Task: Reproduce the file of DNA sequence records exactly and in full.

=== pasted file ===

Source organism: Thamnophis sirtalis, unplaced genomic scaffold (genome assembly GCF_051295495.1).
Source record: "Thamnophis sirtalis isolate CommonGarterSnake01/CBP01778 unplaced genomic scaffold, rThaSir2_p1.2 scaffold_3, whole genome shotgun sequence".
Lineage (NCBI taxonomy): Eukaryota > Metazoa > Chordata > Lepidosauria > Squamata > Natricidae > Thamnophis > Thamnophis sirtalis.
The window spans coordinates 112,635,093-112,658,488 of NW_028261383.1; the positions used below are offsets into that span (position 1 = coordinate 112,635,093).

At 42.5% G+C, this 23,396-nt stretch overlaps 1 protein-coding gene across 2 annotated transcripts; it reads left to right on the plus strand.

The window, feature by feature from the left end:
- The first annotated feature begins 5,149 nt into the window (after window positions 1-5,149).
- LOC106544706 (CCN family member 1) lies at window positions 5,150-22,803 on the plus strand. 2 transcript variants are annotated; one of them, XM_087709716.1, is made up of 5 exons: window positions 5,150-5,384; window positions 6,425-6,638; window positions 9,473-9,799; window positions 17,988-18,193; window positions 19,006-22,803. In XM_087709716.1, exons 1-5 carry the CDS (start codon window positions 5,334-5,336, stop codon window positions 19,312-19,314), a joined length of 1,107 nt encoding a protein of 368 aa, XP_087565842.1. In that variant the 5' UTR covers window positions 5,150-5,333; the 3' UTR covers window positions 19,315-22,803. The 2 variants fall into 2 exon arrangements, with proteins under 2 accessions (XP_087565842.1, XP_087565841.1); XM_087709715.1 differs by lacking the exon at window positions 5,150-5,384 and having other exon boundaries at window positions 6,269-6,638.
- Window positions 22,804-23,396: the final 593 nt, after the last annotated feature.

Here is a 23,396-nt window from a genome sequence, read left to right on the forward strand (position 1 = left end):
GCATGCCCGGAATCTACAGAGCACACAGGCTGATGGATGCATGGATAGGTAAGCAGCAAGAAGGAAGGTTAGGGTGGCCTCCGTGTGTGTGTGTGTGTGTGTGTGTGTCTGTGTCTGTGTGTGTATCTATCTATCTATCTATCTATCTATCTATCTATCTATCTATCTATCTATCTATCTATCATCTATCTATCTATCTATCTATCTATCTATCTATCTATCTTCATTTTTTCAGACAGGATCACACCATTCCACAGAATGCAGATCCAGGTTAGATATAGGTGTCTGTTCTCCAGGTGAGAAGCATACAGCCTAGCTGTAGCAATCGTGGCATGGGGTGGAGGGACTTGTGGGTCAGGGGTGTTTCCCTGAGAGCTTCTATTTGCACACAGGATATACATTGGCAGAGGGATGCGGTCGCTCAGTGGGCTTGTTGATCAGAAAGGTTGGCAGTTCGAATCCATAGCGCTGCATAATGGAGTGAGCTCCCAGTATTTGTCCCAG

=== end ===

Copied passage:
Source organism: Thamnophis sirtalis, unplaced genomic scaffold (genome assembly GCF_051295495.1).
Source record: "Thamnophis sirtalis isolate CommonGarterSnake01/CBP01778 unplaced genomic scaffold, rThaSir2_p1.2 scaffold_3, whole genome shotgun sequence".
Lineage (NCBI taxonomy): Eukaryota > Metazoa > Chordata > Lepidosauria > Squamata > Natricidae > Thamnophis > Thamnophis sirtalis.
The window spans coordinates 112,635,093-112,658,488 of NW_028261383.1; the positions used below are offsets into that span (position 1 = coordinate 112,635,093).

At 42.5% G+C, this 23,396-nt stretch overlaps 1 protein-coding gene across 2 annotated transcripts; it reads left to right on the plus strand.

The window, feature by feature from the left end:
- The first annotated feature begins 5,149 nt into the window (after window positions 1-5,149).
- LOC106544706 (CCN family member 1) lies at window positions 5,150-22,803 on the plus strand. 2 transcript variants are annotated; one of them, XM_087709716.1, is made up of 5 exons: window positions 5,150-5,384; window positions 6,425-6,638; window positions 9,473-9,799; window positions 17,988-18,193; window positions 19,006-22,803. In XM_087709716.1, exons 1-5 carry the CDS (start codon window positions 5,334-5,336, stop codon window positions 19,312-19,314), a joined length of 1,107 nt encoding a protein of 368 aa, XP_087565842.1. In that variant the 5' UTR covers window positions 5,150-5,333; the 3' UTR covers window positions 19,315-22,803. The 2 variants fall into 2 exon arrangements, with proteins under 2 accessions (XP_087565842.1, XP_087565841.1); XM_087709715.1 differs by lacking the exon at window positions 5,150-5,384 and having other exon boundaries at window positions 6,269-6,638.
- Window positions 22,804-23,396: the final 593 nt, after the last annotated feature.

Here is a 23,396-nt window from a genome sequence, read left to right on the forward strand (position 1 = left end):
GCATGCCCGGAATCTACAGAGCACACAGGCTGATGGATGCATGGATAGGTAAGCAGCAAGAAGGAAGGTTAGGGTGGCCTCCGTGTGTGTGTGTGTGTGTGTGTGTGTCTGTGTCTGTGTGTGTATCTATCTATCTATCTATCTATCTATCTATCTATCTATCTATCTATCTATCTATCTATCATCTATCTATCTATCTATCTATCTATCTATCTATCTATCTTCATTTTTTCAGACAGGATCACACCATTCCACAGAATGCAGATCCAGGTTAGATATAGGTGTCTGTTCTCCAGGTGAGAAGCATACAGCCTAGCTGTAGCAATCGTGGCATGGGGTGGAGGGACTTGTGGGTCAGGGGTGTTTCCCTGAGAGCTTCTATTTGCACACAGGATATACATTGGCAGAGGGATGCGGTCGCTCAGTGGGCTTGTTGATCAGAAAGGTTGGCAGTTCGAATCCATAGCGCTGCATAATGGAGTGAGCTCCCAGTATTTGTCCCAG